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Beet 2023 03 March

Vegetable Gardening for Fun and Reward as a Master Gardener

By Beet 2023 03 March

No one knows it all.  So, proceed with the understanding that you will learn more and more each year of you endeavors.  Everyone has a ‘green thumb’:  sometimes it takes peeling back a few layers of “brown” to find it.

So why would you want to grow vegetables?  Flavor, Freshness, Better Health, a Personal Sense of Success.  Hey, I grew that!  If you grow it yourself, you can choose the variety that suits your taste.  What could be better?  You can harvest at the peak of flavor and freshness.  Remember, eating healthy vegetables means a healthier you.  Doctors tell us that we can’t eat too many vegetables.

Growing your own vegetables means avoiding chemical pesticides, no plastic packaging required, no transportation costs, fresh from the garden (think: quality), personal satisfaction, and outdoor enjoyment.

Vegetable gardens can be a year-round project.  Your vegetable garden will keep you favorably occupied and participating in the learning process.  What better way to keep your brain and body healthy and challenged!  Refer to the Garden Guide for the Rogue Valley – Vegetables, Berries, Melons for appropriate tasks and times.  Following is an abbreviated monthly list:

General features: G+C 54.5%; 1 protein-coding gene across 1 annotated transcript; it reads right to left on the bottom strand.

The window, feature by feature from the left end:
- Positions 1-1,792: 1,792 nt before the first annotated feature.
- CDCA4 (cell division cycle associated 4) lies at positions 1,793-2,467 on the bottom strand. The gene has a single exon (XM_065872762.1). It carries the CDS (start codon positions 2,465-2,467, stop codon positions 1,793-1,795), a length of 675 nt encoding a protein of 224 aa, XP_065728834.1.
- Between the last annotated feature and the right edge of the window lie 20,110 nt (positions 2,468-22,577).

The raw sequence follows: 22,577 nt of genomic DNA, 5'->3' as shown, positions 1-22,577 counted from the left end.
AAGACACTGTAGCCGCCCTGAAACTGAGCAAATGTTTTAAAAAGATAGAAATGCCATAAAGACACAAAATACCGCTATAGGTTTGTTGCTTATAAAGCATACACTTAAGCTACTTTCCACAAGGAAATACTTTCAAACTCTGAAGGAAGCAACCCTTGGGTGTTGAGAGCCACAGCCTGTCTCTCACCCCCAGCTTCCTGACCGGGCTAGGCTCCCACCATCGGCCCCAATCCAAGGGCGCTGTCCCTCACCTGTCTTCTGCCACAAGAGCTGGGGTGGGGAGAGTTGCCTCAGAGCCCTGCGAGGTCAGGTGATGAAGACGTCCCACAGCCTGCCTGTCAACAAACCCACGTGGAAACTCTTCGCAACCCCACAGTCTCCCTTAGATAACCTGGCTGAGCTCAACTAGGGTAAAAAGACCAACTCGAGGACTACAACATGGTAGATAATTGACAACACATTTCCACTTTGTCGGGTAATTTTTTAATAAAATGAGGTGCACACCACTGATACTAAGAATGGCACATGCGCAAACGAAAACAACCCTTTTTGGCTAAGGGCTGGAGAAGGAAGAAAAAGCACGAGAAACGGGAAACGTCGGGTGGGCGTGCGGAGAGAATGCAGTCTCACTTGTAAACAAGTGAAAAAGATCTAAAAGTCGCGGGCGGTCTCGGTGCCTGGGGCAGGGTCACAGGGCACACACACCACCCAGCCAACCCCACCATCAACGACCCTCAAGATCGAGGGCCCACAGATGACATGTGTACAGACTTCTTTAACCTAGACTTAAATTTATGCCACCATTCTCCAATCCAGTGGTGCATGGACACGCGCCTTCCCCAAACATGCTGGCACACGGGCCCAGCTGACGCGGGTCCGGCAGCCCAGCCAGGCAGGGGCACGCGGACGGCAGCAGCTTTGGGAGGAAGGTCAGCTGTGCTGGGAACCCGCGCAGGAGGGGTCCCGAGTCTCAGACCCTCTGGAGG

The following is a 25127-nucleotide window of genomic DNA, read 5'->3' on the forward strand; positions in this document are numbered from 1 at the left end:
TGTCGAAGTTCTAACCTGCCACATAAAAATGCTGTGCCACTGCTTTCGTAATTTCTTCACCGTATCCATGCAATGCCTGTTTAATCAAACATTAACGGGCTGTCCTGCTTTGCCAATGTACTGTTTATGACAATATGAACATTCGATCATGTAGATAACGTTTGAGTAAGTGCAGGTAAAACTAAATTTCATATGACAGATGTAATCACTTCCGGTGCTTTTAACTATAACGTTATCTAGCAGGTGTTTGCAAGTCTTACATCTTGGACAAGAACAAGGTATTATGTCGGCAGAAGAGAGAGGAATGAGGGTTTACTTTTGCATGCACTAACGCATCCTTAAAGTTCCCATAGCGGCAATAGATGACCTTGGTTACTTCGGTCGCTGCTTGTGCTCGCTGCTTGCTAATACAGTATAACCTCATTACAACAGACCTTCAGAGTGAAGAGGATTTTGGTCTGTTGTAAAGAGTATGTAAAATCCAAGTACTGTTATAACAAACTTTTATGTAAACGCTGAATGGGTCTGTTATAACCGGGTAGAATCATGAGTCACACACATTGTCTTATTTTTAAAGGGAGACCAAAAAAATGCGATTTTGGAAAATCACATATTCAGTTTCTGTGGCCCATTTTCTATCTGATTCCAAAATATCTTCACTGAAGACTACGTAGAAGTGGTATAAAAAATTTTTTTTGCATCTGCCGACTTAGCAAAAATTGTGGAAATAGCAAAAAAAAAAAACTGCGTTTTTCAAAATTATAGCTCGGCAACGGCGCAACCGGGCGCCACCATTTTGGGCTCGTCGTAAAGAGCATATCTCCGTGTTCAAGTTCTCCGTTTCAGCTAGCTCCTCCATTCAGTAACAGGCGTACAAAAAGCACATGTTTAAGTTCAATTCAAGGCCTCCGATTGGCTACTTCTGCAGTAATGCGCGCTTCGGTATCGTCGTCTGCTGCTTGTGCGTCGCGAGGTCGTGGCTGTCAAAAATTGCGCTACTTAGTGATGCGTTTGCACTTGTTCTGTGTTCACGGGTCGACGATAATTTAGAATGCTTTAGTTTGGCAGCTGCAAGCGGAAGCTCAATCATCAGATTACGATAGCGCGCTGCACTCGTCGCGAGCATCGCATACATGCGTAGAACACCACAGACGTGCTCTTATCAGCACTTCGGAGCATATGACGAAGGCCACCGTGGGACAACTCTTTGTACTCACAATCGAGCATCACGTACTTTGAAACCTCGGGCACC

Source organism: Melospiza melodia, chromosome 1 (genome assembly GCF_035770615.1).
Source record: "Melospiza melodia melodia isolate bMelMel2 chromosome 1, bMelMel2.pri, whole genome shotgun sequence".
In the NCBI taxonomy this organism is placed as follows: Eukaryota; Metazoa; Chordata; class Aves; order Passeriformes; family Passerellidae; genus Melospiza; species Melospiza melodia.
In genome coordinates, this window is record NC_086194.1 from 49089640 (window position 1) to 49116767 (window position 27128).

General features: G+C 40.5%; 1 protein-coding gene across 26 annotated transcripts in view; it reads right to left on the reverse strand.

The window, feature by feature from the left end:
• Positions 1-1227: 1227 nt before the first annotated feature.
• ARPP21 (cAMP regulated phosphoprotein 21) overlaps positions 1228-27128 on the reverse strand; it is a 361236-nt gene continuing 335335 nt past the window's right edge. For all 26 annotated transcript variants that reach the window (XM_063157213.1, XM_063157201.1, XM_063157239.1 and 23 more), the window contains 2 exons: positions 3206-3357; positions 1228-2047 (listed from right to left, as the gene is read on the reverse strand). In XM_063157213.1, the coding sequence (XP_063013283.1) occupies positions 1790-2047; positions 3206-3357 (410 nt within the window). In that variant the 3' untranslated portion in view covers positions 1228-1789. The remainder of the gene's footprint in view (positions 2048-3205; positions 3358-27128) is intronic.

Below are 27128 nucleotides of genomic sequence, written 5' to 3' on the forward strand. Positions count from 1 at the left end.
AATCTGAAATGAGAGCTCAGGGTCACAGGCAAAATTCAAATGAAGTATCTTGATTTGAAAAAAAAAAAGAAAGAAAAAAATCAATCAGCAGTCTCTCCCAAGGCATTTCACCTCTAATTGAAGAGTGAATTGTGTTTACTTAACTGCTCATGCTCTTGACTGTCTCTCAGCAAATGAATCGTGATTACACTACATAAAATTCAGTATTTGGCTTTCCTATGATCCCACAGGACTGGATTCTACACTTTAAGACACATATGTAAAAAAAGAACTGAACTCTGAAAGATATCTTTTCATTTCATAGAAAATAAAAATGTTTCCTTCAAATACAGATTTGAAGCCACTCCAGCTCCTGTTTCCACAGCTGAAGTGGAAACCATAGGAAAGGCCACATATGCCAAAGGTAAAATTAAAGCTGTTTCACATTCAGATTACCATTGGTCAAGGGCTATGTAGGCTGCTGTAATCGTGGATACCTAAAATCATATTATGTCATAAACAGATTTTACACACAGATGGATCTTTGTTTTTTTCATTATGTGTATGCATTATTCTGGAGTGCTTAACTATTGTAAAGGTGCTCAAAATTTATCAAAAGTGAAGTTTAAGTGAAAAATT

• January – February: Planning & ordering seeds
  • March – April: Start seeds

Check on garden

  • May:                        Purchase plants at the Spring Garden Fair
    Check irrigation system, begin watering
    Plant seedlings/starts after last frost
  • June – July: Water and check for bugs/disease
  • July – September: Enjoy bountiful harvests
    Plant fall veggie crops & cover crops
  • September: Install row covers to extend season